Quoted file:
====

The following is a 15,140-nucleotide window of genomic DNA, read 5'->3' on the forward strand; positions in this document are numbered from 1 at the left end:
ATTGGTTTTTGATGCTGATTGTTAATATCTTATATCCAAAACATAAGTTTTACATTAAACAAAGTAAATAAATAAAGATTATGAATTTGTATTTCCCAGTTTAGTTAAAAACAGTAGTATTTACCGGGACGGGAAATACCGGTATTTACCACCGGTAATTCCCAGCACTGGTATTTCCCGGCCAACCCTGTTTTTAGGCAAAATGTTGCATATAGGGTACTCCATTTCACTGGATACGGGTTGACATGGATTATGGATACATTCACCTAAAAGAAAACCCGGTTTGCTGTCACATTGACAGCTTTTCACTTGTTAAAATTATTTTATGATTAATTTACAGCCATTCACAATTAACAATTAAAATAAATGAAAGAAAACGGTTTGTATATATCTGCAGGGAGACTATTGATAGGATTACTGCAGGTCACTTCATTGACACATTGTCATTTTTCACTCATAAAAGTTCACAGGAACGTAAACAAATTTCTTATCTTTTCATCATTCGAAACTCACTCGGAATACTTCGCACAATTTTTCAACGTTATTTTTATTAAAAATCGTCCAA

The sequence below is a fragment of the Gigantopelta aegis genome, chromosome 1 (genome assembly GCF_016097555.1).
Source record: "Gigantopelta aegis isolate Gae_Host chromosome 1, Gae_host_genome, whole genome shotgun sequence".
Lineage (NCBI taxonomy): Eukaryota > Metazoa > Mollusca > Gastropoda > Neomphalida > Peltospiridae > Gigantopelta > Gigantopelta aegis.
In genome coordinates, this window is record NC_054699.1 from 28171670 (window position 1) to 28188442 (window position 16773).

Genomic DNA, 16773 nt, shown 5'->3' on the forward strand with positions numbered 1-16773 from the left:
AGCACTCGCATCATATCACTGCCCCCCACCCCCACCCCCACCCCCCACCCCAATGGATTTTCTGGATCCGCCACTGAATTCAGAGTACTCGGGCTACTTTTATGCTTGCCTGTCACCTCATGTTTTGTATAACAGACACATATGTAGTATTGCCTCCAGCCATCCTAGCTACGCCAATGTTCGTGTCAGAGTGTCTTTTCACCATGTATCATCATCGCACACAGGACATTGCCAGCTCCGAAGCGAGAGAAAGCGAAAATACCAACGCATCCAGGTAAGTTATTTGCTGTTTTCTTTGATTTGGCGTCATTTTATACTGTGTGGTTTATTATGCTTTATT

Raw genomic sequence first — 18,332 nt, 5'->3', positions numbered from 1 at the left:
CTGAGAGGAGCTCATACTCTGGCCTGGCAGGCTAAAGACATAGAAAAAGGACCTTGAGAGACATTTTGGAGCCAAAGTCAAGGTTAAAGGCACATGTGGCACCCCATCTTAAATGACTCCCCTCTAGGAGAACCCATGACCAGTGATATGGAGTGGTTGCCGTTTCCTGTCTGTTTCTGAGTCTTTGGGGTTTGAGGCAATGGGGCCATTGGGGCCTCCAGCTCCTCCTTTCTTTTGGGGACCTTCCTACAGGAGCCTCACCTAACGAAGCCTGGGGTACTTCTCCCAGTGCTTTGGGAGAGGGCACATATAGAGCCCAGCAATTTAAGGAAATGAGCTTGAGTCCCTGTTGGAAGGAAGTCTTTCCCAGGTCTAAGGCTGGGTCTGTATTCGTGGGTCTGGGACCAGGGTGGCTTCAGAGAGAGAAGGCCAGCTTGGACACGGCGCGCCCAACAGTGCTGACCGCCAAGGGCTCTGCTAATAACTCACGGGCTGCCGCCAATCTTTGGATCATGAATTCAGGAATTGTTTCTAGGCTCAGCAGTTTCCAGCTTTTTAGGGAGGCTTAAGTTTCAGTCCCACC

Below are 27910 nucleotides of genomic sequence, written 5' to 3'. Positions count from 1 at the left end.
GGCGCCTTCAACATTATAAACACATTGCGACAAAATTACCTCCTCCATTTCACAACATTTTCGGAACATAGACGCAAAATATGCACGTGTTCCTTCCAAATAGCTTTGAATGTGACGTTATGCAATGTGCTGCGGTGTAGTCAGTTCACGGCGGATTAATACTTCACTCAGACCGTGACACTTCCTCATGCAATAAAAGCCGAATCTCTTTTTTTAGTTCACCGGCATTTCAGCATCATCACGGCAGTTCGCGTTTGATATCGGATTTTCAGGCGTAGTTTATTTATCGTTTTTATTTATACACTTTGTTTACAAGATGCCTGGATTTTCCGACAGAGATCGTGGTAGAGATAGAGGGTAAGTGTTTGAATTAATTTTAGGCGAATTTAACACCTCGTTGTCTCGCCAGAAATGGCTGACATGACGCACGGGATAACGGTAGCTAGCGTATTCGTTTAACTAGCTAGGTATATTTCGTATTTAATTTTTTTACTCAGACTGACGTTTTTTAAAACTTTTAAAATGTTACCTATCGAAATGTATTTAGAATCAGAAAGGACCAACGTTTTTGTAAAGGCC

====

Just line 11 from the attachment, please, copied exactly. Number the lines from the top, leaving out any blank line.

Below are 27910 nucleotides of genomic sequence, written 5' to 3'. Positions count from 1 at the left end.